With an economy that recently surpassed Britain’s to become the world’s sixth largest, Brazil is offering a sunny and often lucrative alternative to the downcast prospects in the United States and Europe. In a sort of reverse brain drain, foreigners are flocking to Brazil.
The number of foreigners residing in Brazil reached nearly 1.5 million last year, up from 961,000 in 2010, said Paulo Abrao, the government’s highest-ranking immigration official. Work authorizations shot up 32 percent in the first nine months of 2011 compared with the corresponding period in 2010. Americans have led the way, with 7,550 receiving work permits in 2010. In addition, 2 million Brazilians who had been living overseas have returned home since 2005.
“While there is crisis in other countries, we have this phenomenon developing here,” Abrao said. “Employment levels are high, and countries that normally were the destination for Brazilians, like Portugal, the United States and Spain, are now sending people to Brazil.”
Those arriving here clearly have an adventurous streak. But they also made their decision based on pragmatic considerations: Brazil is an emerging economic power whose economy has grown by 4.4 percent a year since 2004. It has also received about $200 billion in foreign direct investment in the past six years.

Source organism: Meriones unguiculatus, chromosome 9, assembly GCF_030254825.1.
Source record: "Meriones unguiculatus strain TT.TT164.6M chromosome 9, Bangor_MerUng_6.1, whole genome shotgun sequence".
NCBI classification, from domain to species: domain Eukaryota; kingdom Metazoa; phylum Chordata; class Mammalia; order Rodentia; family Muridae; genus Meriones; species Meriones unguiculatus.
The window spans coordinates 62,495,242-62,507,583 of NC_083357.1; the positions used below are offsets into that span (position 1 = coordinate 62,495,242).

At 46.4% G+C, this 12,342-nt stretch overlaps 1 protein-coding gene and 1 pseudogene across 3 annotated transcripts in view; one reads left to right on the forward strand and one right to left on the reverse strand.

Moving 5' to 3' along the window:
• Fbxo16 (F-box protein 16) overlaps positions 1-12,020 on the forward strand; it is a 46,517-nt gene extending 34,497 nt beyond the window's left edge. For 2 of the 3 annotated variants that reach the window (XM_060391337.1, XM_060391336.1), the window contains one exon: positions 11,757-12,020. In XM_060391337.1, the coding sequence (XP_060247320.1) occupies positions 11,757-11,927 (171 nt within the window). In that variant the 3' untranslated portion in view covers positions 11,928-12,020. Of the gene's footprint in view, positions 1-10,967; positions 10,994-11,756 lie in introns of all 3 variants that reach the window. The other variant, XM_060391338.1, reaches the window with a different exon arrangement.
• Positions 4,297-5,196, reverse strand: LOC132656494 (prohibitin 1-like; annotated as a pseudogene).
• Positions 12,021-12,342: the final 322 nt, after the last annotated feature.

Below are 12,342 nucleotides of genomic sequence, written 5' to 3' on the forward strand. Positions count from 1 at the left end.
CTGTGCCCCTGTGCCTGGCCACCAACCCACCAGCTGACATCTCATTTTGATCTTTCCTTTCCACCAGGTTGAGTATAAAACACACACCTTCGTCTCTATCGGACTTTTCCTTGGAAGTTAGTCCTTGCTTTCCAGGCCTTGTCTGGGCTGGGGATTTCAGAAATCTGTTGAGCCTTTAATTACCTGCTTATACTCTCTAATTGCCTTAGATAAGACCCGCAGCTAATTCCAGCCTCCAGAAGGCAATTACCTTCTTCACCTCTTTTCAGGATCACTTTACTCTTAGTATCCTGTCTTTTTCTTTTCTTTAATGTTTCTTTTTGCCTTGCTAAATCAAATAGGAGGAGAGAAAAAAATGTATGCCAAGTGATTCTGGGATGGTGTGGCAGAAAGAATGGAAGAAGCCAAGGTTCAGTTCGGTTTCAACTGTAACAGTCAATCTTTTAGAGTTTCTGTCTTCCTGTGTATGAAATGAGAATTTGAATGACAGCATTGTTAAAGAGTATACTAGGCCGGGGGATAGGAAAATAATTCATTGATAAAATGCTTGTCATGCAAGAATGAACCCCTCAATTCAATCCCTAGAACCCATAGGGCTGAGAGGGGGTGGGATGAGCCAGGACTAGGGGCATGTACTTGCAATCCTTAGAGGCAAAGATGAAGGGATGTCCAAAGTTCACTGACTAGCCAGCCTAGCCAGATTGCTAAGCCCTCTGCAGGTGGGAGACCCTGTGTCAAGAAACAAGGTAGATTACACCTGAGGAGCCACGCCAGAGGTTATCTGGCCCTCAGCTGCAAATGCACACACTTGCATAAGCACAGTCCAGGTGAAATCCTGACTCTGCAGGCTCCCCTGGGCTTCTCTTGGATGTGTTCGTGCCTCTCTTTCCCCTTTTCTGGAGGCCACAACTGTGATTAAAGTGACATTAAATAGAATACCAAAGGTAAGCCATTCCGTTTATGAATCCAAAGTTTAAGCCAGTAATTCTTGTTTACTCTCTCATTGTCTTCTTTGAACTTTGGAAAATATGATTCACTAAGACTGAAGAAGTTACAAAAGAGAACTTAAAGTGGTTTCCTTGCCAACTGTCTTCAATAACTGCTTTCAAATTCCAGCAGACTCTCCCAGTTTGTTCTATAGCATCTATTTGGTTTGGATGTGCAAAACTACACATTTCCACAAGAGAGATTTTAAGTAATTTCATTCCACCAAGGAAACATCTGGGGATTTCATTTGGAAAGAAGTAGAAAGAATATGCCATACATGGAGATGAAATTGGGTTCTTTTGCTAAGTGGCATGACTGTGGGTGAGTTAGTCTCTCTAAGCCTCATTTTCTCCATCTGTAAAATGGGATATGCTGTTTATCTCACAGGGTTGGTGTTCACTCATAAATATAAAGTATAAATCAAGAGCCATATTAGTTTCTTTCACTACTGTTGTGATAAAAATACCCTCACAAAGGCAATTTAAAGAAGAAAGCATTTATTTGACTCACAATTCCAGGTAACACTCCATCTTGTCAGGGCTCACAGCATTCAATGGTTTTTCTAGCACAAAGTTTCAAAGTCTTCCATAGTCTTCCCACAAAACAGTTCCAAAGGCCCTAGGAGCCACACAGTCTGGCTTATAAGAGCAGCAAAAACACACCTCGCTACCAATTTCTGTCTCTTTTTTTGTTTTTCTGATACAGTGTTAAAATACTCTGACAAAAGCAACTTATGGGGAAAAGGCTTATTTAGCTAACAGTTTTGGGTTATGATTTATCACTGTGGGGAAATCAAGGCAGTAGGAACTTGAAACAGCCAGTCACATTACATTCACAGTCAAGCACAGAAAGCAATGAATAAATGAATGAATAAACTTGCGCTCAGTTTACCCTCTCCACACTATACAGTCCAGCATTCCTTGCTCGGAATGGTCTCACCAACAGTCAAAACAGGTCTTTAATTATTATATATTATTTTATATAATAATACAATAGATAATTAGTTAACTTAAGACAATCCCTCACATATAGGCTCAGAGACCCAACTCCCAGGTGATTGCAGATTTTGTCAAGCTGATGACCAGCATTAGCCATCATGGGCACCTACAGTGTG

And despite the formidable red tape for foreign workers, this country of 194 million has an increasingly diverse economy with room for those in finance, engineering, Web design, petro-engineering and other highly technical professions.
“When you’re talking about skilled labor, there’s a huge lack of supply, so as a result if you have the courage to come down to Brazil, or you have the language skills, or you’re Brazilian American, it’s a no-brainer to come down here,” said Rosenthal, 31, who runs Newfoundland Capital Management with a Brazilian partner.
In New York, Rosenthal had a golden career. At 22 he joined Morgan Stanley, and he later worked for one of Julian Robertson’s Tiger Cub funds. But the culture of New York’s financial world can be stiff and closed, Rosenthal said, and he was attracted by the investment possibilities in Brazil and neighboring countries.
Here, Rosenthal said he runs into the executives of big firms at the gym, and he is a cab ride away from 80 percent of the firms on the Sao Paulo exchange. “Those interactions are priceless,” he said. “You don’t get that in New York.”
And then there is the music, the spicy cuisine of northeastern Brazil and the ingenious soccer of the nearby team in Santos, which has had to replace Rosenthal’s beloved New York Jets.